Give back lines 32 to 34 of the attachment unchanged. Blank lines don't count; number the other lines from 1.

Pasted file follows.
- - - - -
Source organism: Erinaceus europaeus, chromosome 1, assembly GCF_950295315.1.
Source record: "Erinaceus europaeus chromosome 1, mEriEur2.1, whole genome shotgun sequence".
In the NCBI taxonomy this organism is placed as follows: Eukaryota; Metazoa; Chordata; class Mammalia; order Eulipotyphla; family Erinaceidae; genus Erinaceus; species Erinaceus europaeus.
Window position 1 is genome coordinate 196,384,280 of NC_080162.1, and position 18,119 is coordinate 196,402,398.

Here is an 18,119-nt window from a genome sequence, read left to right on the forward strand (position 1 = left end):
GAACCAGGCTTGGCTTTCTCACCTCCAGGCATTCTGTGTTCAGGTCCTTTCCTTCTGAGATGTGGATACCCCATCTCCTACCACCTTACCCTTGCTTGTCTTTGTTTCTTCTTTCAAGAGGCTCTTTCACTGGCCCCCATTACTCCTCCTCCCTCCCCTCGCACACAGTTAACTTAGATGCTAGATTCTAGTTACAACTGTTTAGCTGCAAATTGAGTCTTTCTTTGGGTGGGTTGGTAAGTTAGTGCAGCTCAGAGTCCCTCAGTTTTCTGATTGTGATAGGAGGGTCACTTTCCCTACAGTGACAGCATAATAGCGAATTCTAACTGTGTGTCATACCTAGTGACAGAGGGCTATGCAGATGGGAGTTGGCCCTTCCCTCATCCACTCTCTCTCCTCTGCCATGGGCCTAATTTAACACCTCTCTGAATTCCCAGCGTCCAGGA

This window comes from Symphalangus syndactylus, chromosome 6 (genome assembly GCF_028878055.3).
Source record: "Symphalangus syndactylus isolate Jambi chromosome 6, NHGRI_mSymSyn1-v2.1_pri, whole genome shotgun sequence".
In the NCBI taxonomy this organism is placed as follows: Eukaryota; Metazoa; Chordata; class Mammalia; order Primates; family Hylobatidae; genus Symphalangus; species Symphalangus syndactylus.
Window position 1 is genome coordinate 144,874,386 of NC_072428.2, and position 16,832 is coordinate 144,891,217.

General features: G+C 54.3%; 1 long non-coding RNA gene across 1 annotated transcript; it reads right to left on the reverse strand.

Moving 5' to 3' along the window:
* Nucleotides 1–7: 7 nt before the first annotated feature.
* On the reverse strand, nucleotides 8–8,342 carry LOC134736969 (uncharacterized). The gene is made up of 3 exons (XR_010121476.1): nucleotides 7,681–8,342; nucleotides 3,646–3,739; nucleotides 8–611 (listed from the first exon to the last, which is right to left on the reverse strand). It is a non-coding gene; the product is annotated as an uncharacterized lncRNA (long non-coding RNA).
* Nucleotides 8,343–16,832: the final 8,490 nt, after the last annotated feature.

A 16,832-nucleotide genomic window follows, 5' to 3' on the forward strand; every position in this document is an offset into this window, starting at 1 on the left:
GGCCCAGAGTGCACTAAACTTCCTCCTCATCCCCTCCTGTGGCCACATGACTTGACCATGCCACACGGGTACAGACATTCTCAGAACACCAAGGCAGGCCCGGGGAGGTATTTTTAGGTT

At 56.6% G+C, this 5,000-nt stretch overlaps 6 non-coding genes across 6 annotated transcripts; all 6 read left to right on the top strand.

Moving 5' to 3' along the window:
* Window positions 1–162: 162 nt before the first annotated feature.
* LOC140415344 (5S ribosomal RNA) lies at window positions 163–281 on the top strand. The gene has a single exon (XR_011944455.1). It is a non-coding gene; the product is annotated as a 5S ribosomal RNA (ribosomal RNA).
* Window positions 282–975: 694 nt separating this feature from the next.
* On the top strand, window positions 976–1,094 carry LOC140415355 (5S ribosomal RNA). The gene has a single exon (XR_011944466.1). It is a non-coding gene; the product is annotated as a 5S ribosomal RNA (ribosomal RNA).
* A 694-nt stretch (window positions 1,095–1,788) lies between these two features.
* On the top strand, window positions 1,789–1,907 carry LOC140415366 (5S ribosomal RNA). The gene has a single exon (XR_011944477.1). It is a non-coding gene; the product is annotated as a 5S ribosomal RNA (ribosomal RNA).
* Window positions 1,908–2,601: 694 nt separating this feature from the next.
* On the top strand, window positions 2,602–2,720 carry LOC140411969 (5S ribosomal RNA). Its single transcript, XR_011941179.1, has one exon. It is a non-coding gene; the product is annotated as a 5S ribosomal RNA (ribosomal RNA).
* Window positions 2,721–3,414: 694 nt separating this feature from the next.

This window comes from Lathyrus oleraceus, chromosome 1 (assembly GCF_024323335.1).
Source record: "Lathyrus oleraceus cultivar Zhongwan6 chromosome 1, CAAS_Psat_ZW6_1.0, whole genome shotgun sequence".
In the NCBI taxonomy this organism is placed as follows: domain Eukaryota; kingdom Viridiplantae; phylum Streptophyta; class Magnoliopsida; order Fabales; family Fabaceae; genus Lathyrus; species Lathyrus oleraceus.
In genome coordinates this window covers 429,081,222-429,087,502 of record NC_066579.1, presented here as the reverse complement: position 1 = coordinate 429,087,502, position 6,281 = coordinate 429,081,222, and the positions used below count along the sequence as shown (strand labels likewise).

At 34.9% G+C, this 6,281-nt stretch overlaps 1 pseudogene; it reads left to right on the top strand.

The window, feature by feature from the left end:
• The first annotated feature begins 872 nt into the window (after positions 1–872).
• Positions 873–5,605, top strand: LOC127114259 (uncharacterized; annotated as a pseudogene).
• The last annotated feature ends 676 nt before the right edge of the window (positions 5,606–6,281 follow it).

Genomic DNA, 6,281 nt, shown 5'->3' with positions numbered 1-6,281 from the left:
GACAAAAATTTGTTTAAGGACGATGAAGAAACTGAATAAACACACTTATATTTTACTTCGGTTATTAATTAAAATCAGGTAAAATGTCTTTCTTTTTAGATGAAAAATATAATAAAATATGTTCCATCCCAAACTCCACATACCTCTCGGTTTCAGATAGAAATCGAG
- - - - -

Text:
In genome coordinates this window covers 429,081,222-429,087,502 of record NC_066579.1, presented here as the reverse complement: position 1 = coordinate 429,087,502, position 6,281 = coordinate 429,081,222, and the positions used below count along the sequence as shown (strand labels likewise).

At 34.9% G+C, this 6,281-nt stretch overlaps 1 pseudogene; it reads left to right on the top strand.

The window, feature by feature from the left end: